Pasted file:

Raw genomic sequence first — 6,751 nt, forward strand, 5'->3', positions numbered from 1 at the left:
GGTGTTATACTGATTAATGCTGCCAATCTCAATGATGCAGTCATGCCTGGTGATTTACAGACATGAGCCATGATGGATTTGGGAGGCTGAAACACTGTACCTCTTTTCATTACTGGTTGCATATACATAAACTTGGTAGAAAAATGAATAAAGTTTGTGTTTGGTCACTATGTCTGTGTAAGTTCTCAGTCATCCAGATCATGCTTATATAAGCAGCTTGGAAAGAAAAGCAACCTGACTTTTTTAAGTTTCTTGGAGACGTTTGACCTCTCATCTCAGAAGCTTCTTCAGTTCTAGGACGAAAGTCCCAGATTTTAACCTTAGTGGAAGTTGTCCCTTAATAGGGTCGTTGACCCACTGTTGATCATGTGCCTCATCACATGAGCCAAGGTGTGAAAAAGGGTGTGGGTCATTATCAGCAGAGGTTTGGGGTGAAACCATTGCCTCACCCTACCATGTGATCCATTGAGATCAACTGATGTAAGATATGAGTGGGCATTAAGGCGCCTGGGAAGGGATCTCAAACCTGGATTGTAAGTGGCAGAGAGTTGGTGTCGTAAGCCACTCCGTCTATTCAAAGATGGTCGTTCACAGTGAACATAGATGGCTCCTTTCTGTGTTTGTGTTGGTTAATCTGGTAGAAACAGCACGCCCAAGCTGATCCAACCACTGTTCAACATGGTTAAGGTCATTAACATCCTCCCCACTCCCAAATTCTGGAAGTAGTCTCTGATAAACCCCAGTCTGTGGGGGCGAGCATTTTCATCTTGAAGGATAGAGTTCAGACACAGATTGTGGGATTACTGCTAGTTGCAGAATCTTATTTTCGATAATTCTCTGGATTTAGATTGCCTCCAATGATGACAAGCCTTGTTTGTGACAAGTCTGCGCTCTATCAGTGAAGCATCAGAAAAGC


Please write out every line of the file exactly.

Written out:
Raw genomic sequence first — 6,751 nt, forward strand, 5'->3', positions numbered from 1 at the left:
GGTGTTATACTGATTAATGCTGCCAATCTCAATGATGCAGTCATGCCTGGTGATTTACAGACATGAGCCATGATGGATTTGGGAGGCTGAAACACTGTACCTCTTTTCATTACTGGTTGCATATACATAAACTTGGTAGAAAAATGAATAAAGTTTGTGTTTGGTCACTATGTCTGTGTAAGTTCTCAGTCATCCAGATCATGCTTATATAAGCAGCTTGGAAAGAAAAGCAACCTGACTTTTTTAAGTTTCTTGGAGACGTTTGACCTCTCATCTCAGAAGCTTCTTCAGTTCTAGGACGAAAGTCCCAGATTTTAACCTTAGTGGAAGTTGTCCCTTAATAGGGTCGTTGACCCACTGTTGATCATGTGCCTCATCACATGAGCCAAGGTGTGAAAAAGGGTGTGGGTCATTATCAGCAGAGGTTTGGGGTGAAACCATTGCCTCACCCTACCATGTGATCCATTGAGATCAACTGATGTAAGATATGAGTGGGCATTAAGGCGCCTGGGAAGGGATCTCAAACCTGGATTGTAAGTGGCAGAGAGTTGGTGTCGTAAGCCACTCCGTCTATTCAAAGATGGTCGTTCACAGTGAACATAGATGGCTCCTTTCTGTGTTTGTGTTGGTTAATCTGGTAGAAACAGCACGCCCAAGCTGATCCAACCACTGTTCAACATGGTTAAGGTCATTAACATCCTCCCCACTCCCAAATTCTGGAAGTAGTCTCTGATAAACCCCAGTCTGTGGGGGCGAGCATTTTCATCTTGAAGGATAGAGTTCAGACACAGATTGTGGGATTACTGCTAGTTGCAGAATCTTATTTTCGATAATTCTCTGGATTTAGATTGCCTCCAATGATGACAAGCCTTGTTTGTGACAAGTCTGCGCTCTATCAGTGAAGCATCAGAAAAGC